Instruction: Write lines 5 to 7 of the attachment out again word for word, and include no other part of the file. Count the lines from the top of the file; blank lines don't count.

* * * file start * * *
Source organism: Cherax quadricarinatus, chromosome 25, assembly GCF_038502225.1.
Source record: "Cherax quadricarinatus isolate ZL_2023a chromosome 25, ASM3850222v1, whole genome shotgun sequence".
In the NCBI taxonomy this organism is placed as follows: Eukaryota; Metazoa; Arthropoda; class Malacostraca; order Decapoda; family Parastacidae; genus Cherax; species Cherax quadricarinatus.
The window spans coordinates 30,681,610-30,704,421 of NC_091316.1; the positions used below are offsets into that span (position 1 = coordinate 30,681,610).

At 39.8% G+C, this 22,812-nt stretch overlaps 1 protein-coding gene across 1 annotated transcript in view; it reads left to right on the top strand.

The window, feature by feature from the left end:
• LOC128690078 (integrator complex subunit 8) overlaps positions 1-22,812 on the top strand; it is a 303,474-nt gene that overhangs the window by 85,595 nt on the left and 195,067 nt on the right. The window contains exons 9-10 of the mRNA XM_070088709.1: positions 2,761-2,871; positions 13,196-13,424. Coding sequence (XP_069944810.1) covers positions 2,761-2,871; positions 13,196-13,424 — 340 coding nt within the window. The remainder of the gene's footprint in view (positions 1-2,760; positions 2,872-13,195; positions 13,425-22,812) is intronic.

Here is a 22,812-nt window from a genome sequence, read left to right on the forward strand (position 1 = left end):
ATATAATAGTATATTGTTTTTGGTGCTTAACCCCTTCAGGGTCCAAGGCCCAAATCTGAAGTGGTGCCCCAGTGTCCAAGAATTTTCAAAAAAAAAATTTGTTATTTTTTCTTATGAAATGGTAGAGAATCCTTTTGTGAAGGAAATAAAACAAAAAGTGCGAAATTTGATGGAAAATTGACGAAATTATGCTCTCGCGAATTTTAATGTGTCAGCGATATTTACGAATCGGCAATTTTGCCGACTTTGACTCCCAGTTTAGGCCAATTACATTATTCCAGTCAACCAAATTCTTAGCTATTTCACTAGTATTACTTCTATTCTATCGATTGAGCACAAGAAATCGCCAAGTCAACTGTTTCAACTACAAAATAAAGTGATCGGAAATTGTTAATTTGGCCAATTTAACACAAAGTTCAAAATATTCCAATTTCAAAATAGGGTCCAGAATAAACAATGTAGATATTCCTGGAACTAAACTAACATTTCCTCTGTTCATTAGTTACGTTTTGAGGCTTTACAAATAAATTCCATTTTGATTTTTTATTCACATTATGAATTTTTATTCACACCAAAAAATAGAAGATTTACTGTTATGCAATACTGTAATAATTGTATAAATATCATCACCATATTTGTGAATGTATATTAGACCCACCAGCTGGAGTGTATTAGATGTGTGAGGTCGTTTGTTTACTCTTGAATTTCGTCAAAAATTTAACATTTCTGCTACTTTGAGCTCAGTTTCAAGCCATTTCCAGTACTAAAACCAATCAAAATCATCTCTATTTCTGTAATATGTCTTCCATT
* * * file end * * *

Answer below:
At 39.8% G+C, this 22,812-nt stretch overlaps 1 protein-coding gene across 1 annotated transcript in view; it reads left to right on the top strand.

The window, feature by feature from the left end:
• LOC128690078 (integrator complex subunit 8) overlaps positions 1-22,812 on the top strand; it is a 303,474-nt gene that overhangs the window by 85,595 nt on the left and 195,067 nt on the right. The window contains exons 9-10 of the mRNA XM_070088709.1: positions 2,761-2,871; positions 13,196-13,424. Coding sequence (XP_069944810.1) covers positions 2,761-2,871; positions 13,196-13,424 — 340 coding nt within the window. The remainder of the gene's footprint in view (positions 1-2,760; positions 2,872-13,195; positions 13,425-22,812) is intronic.